It’s very much an opinion piece, but I would like to know what other RAC admins think. This is very much a starting point. I’m sure the article will change over time as I think about it and people comment on it. 🙂

Cheers

Tim…

Oracle 12c RAC on Oracle Linux 6 and 7 using NFS

linux-tuxFollowing on from the last post, I’ve brought my NFS RAC stuff up to date also.

I noticed I had not done a RAC install using NFS on Oracle Linux 6, so I threw that in for good measure too. 🙂

Just as a little history to this… I was doing the desktop Oracle RAC thing (using VMware then VirtualBox) for a while, when I started reading some blog posts by Kevin Closson about NFS. At the time, NFS filers were considered the poor relation to SANs, which was obvious or they wouldn’t be so cheap in comparison right? In those articles Kevin pointed out that most people’s systems at the time probably weren’t capable of maxing out a decent filer if it were set up correctly. Since NFS is a cluster file system, that got me thinking I should try RAC on it to see how easy it was. That was in the Oracle 10g days. How time flies when you are having fun… 🙂

Cheers

Tim…

Oracle 12cR1 RAC Installation on Windows 2012 Using VirtualBox…

After having a play with Oracle 12c on Windows 8, I decided to give Windows Server 2012 a go. Here is the resulting virtual RAC installation.

As you would expect, much of the process is pretty similar to the 11gR2 RAC installation on Windows 2008.

Windows Server 2012 is a strange beast. The interface is quite similar to Windows 8, which seems strange for a server OS. I’m gradually coming to terms with the Windows 8, so I am not so repulsed any more. That’s not to say I think it is the correct thing for Microsoft to do, but the thought of supporting my family on it is not filling me with quite so much dread now.

I really should get round to upgrading my desktop to Fedora 19, but time has been short. 🙂

Cheers

Tim…

Oracle Database 12c Virtual RAC Installation on Oracle Linux 6

I finally got my server problems sorted out yesterday, so I was able to do a 12c virtual RAC installation. You can see what I did here:

The setup is pretty much the same as the 11gR2 setup. So there’s no real drama at all.

With the basic installation articles out of the way I can start having a play with the functionality.

I’ve now got 12c running under VirtualBox on my server (Oracle Linux), desktop (Fedora 18), laptop (OS X) and desktop at work (Windows 7). If I can just get it running on my Nexus 4 and Nexus 7… 🙂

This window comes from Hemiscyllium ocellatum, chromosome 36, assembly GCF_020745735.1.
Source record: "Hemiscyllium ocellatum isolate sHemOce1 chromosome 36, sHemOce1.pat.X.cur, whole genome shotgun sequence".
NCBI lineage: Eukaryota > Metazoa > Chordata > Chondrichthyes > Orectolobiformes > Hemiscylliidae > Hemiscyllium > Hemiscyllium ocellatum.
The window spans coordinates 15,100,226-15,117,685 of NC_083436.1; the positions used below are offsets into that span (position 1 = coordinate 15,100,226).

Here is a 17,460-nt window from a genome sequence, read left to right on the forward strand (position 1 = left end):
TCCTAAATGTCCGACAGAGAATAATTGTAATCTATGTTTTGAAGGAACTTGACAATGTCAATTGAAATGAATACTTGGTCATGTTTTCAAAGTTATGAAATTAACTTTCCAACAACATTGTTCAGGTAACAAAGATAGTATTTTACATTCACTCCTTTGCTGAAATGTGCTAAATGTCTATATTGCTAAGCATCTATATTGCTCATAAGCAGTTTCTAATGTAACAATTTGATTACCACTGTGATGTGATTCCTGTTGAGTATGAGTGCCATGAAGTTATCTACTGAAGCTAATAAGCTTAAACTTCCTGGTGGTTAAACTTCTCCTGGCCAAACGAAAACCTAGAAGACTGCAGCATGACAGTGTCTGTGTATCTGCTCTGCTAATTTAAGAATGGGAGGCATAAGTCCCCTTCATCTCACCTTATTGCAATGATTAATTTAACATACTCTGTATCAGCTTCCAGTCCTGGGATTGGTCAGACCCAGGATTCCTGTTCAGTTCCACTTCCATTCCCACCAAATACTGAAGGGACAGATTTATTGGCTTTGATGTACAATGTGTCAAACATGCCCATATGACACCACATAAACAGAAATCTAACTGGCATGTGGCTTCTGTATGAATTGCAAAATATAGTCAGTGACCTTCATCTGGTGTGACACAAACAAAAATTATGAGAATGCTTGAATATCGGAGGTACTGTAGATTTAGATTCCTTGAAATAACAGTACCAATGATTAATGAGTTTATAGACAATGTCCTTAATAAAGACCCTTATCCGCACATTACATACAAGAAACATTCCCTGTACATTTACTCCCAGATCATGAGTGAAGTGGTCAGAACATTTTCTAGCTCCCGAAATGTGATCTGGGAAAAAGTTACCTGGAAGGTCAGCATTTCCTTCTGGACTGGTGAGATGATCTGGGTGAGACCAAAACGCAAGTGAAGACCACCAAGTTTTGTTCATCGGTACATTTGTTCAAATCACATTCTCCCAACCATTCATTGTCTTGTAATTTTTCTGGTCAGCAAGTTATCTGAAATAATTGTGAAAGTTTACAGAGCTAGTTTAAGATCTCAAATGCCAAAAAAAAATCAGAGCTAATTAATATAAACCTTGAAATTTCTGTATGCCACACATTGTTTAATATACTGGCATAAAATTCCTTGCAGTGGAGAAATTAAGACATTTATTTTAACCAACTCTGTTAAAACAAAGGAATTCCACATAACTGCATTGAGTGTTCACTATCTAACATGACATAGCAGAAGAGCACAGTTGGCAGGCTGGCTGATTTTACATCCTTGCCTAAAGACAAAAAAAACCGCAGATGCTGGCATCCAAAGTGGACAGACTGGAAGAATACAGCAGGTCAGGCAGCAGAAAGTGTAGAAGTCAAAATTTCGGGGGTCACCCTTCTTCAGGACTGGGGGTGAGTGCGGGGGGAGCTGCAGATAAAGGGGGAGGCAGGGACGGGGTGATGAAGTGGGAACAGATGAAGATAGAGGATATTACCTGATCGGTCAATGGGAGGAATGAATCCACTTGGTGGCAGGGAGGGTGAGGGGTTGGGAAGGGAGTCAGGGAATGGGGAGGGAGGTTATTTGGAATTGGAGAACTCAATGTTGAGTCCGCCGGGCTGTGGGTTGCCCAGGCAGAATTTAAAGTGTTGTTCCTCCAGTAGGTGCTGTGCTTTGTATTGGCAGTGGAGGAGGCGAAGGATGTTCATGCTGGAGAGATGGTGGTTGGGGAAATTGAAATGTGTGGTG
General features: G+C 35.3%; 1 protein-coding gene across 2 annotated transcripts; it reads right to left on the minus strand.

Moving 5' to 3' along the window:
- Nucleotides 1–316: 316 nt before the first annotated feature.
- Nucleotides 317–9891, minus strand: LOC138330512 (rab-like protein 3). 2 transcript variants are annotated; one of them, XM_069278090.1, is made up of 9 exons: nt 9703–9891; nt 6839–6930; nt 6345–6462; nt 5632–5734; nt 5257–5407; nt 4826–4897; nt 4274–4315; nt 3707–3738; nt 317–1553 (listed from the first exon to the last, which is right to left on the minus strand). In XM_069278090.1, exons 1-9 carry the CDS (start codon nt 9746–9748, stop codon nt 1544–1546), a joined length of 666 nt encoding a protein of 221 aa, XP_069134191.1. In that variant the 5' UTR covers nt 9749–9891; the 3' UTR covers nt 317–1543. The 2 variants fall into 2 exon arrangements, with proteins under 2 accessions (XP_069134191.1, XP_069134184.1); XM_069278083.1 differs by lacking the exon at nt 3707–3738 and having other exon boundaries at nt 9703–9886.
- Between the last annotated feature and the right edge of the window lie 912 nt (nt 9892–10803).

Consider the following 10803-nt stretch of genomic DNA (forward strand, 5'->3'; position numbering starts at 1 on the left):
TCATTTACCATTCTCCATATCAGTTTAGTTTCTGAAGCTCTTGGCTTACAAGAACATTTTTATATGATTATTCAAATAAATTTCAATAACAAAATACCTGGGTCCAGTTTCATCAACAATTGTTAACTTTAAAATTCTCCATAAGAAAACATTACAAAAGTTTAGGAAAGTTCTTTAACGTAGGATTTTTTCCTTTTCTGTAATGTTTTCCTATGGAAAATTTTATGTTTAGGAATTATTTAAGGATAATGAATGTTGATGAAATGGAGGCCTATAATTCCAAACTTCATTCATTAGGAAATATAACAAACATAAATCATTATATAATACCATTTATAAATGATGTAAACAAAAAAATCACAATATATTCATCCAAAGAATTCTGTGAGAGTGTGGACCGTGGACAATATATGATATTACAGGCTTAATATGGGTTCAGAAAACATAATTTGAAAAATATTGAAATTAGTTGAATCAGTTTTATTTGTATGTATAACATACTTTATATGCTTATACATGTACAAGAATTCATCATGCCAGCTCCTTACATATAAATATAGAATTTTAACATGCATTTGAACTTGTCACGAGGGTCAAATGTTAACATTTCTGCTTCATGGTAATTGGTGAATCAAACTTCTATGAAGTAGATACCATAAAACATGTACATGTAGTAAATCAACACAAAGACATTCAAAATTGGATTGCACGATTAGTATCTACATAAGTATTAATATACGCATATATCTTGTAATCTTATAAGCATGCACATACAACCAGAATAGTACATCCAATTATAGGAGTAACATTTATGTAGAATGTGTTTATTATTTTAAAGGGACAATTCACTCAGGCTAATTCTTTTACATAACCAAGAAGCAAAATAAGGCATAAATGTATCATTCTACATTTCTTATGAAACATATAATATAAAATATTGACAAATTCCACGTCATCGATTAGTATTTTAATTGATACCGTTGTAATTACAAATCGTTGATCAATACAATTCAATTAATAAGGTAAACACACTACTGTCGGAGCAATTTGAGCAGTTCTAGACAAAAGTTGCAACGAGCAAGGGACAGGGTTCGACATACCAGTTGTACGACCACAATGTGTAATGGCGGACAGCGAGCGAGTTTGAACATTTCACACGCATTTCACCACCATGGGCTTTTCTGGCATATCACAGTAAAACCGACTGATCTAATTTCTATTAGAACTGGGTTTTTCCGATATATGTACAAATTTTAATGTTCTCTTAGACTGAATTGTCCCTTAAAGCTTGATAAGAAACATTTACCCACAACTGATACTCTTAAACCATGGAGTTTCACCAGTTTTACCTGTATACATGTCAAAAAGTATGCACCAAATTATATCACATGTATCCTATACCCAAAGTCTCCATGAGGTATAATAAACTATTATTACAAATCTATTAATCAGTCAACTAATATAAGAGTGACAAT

Cheers

Tim…

 

My Plans for Oracle 12c RAC Thwarted…

My initial batch of 12c installations resulted in these two articles.

Judging by my web stats, they’ve proved very popular. According to Google Analytics, there are 3-4 active visitors on them pretty much 24×7.

My progress from there has been thwarted somewhat by technical issues. The server I normally use for my Virtual RAC installations is being a little funky at the moment. Rather than mess about I figured I would just reinstall the base OS. Initially it was running Fedora 18, but I decided to go for Oracle Linux instead. This server is used entirely for running VirtualBox VMs, so stability is more important than being bleeding edge. My desktop is still Fedora though.

The Oracle Linux install was fine. The 6.4 spin of Oracle Linux detected all my hardware, including the RAID stuff, and it installed with no worries. The problem is getting all the VMs back on to it from my backups. It’s taking an age! 🙂

Hopefully tonight, or tomorrow I can get back on the case with the 12c RAC installation. Yury from Pythian has already done a run through, which you can see here. There doesn’t seem to be much difference to the infrastructure setup compared 11gR2 RAC, which is good.

Cheers

Tim…

Oracle 11gR2 RAC Installation on Oracle Linux 5

As promised in a recent post, I’ve updated the Oracle 11gR2 RAC on Oracle Linux 5 article. It now uses VirtualBox 4.2.6, rather than 3.2.8 as it was before, and Oracle Linux 5.8.

I’ve purposely left it as an 11.2.0.1 installation as you can get this from OTN without needing access to My Oracle Support (MOS). The process works just as well for 11.2.0.3 and I would recommend you use that if you do have access to MOS. Remember, if you are doing the RAC installation on Oracle Linux 6 you are going to need 11.2.0.3, so OL5 might be the right option if you are playing around with this at home with no access to MOS.

Cheers

Tim…